I’ve no problem with either player, even if I believe they’re more products of the system they were in, and I don’t mind the fact both of them have been known for their activism. I tend to agree a bit more with Tebow, than I do Kaepernick, but it doesn’t bother me both have decided to stand firm in their beliefs. They both deserve another shot in the NFL, if they can find the right situation.

The post Tim Tebow and Colin Kaepernick are two sides of the same coin appeared first on Hot Air.



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gangsterofboats
6 hours ago
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THE HILL: Trump stirs backlash feuding with NFL, NBA players. Related: Now I’m no Scott A…

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THE HILL: Trump stirs backlash feuding with NFL, NBA players.

Related:

Now I’m no Scott Adams, but it does seem to me that this is a fight Trump can’t lose, and that the NFL can’t win.

UPDATE: Kurt Schlichter weighs in:

Plus:

What the left wants is to take advantage of the conventions of bourgeois society while attacking them. But I think they’re running out of room. I don’t think they’ll like the result. Neither will I, of course, but they neither consulted me nor heeded my warnings.

Or as summed up in this classic Iowahawk tweet:

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gangsterofboats
9 hours ago
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WELCOME TO THE KANGAROO COURT. I’LL BE YOUR KANGAROO. Ashe Schow: A Campus-Rape Official Who Diss…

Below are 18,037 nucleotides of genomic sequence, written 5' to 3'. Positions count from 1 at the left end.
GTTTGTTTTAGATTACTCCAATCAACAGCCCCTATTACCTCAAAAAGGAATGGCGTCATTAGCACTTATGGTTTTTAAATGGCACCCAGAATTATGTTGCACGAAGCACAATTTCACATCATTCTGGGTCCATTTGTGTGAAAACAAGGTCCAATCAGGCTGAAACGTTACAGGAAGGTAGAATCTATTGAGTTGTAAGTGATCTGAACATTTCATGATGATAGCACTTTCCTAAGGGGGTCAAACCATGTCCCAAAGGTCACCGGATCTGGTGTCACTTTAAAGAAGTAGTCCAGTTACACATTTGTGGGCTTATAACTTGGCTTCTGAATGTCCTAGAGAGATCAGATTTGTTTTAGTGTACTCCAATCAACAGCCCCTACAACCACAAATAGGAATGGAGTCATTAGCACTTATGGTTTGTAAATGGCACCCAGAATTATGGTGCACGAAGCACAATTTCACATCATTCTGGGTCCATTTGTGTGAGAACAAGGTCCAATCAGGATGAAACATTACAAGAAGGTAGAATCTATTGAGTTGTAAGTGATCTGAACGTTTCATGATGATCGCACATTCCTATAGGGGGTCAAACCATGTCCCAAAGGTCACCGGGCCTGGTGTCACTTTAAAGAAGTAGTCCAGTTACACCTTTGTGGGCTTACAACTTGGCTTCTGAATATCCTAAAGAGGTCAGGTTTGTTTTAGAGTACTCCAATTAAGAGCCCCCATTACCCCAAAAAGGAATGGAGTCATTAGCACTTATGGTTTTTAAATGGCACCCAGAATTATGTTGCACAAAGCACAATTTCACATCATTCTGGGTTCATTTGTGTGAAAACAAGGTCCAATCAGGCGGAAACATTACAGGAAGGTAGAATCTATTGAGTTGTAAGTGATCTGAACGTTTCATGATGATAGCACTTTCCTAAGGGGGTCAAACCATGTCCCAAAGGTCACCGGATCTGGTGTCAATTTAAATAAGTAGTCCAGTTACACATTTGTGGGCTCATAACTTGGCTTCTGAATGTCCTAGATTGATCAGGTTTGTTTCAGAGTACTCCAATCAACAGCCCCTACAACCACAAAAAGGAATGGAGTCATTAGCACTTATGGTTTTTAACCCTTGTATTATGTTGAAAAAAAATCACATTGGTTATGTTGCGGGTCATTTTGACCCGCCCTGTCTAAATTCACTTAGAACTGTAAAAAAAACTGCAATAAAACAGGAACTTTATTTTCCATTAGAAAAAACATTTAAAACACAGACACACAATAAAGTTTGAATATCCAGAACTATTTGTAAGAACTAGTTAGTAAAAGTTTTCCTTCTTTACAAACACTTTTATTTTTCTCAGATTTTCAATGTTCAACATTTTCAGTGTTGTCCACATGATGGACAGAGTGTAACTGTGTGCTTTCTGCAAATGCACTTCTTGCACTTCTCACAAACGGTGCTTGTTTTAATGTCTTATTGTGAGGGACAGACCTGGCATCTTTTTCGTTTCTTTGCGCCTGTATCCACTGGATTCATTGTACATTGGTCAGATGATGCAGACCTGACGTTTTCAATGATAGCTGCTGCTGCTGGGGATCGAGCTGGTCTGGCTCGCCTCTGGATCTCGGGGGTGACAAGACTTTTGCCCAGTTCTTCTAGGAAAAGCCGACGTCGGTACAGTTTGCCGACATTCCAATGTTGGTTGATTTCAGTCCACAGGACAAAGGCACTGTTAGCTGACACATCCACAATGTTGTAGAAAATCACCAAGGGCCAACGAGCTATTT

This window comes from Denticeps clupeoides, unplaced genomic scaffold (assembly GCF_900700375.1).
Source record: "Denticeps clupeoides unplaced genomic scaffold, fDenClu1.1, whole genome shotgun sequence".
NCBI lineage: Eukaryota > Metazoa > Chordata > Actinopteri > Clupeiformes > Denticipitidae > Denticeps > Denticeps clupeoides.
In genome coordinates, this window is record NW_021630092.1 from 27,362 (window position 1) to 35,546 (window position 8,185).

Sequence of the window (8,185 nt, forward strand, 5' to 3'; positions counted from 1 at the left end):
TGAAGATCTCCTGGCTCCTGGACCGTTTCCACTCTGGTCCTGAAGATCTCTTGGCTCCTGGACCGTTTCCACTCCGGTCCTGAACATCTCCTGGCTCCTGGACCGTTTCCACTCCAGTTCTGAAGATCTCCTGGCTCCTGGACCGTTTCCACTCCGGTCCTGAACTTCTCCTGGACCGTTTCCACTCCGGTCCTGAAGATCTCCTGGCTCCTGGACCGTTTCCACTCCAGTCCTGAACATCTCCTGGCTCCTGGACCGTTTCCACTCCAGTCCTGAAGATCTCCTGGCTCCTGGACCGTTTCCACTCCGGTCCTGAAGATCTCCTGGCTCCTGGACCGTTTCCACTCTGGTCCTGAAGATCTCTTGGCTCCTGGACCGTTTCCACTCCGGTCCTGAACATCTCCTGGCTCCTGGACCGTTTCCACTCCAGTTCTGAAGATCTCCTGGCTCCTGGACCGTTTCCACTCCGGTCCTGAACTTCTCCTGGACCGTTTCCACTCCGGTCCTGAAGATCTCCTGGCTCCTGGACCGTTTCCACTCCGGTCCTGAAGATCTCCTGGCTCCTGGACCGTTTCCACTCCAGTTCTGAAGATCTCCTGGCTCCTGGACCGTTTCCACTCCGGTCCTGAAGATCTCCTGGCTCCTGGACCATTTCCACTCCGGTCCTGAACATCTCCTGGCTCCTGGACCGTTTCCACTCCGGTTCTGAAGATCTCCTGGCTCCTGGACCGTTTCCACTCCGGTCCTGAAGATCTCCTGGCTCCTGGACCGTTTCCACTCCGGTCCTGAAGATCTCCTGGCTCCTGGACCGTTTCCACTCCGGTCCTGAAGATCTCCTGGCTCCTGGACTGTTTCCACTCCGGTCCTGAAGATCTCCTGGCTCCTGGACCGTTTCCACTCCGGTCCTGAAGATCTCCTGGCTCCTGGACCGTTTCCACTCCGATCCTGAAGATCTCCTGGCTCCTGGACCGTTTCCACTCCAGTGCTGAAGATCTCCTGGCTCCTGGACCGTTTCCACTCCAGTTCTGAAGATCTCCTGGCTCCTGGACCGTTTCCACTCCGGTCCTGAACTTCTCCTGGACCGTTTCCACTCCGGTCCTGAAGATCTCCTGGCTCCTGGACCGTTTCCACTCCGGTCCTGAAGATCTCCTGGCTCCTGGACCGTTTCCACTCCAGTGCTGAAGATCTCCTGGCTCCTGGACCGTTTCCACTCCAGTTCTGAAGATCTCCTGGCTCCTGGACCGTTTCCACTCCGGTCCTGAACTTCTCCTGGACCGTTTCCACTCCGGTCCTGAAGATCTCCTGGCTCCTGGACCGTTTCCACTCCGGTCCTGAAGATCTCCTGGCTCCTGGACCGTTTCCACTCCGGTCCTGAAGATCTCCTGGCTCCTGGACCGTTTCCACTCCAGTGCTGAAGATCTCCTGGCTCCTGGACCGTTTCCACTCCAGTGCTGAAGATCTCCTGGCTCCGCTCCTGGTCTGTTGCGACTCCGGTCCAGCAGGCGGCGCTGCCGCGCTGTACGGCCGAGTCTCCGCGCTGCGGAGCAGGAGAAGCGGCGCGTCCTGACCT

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WELCOME TO THE KANGAROO COURT. I’LL BE YOUR KANGAROO. Ashe Schow: A Campus-Rape Official Who Disses Men Online.

Can male students expect a fair process when a member of the school’s department responsible for handling sexual assault accusations has posted anti-male sentiments online?

This year Northwestern University, above, hired Kate Harrington-Rosen as its Equity Outreach and Education Specialist for the Office of Title IX/Equal Opportunity and Access. In this capacity, she is responsible for “developing and delivering training for students, faculty, and staff on Title IX policy and procedures, as well as tracking and assessing education and prevention efforts across campus,” according to the Evanston, Ill., school.

Her “about” page on Northwestern’s website mentions Harrington-Rosen’s web sideline the Not Sorry Project, which the school said aims “to give space and voice to women, femmes, and other marginalized groups.” But the Not Sorry Project includes content that could be considered anti-male.

The project, active on Facebook and other social media, features artful posts on what people are “not sorry for” — including dissing men. They are typically described with the term “cis” or variants to mean males who identify with their birth sex.

In one anonymous post, the words “I’m not sorry that cishet alpha men are trash to me until proven innocent” appear over a background image of flowers.

Harrington-Rosen and her co-founder express similar views in the “Friday Not Sorry List” jointly credited to them. In one dated July 7, the pair wrote: “I’m not sorry (or sad) that I have very few cis male friends.” On July 14, they wrote: “I’m not sorry that none of my friends are cis straight men.”

On Aug. 18, the two wrote in their Friday list: “I’m not sorry for capitalizing on your white guilt to get you to give money to causes I care about.”

On Sept. 15, the two wrote: “I’m not sorry I’m skeptical of procedure and neutrality.”

Other posts express similar “not sorry” views about general issues. But there are no posts showing negativity toward women specifically.

Northwestern’s Title IX operation seems bad even by the not-very-demanding standards set by other schools.

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gangsterofboats
9 hours ago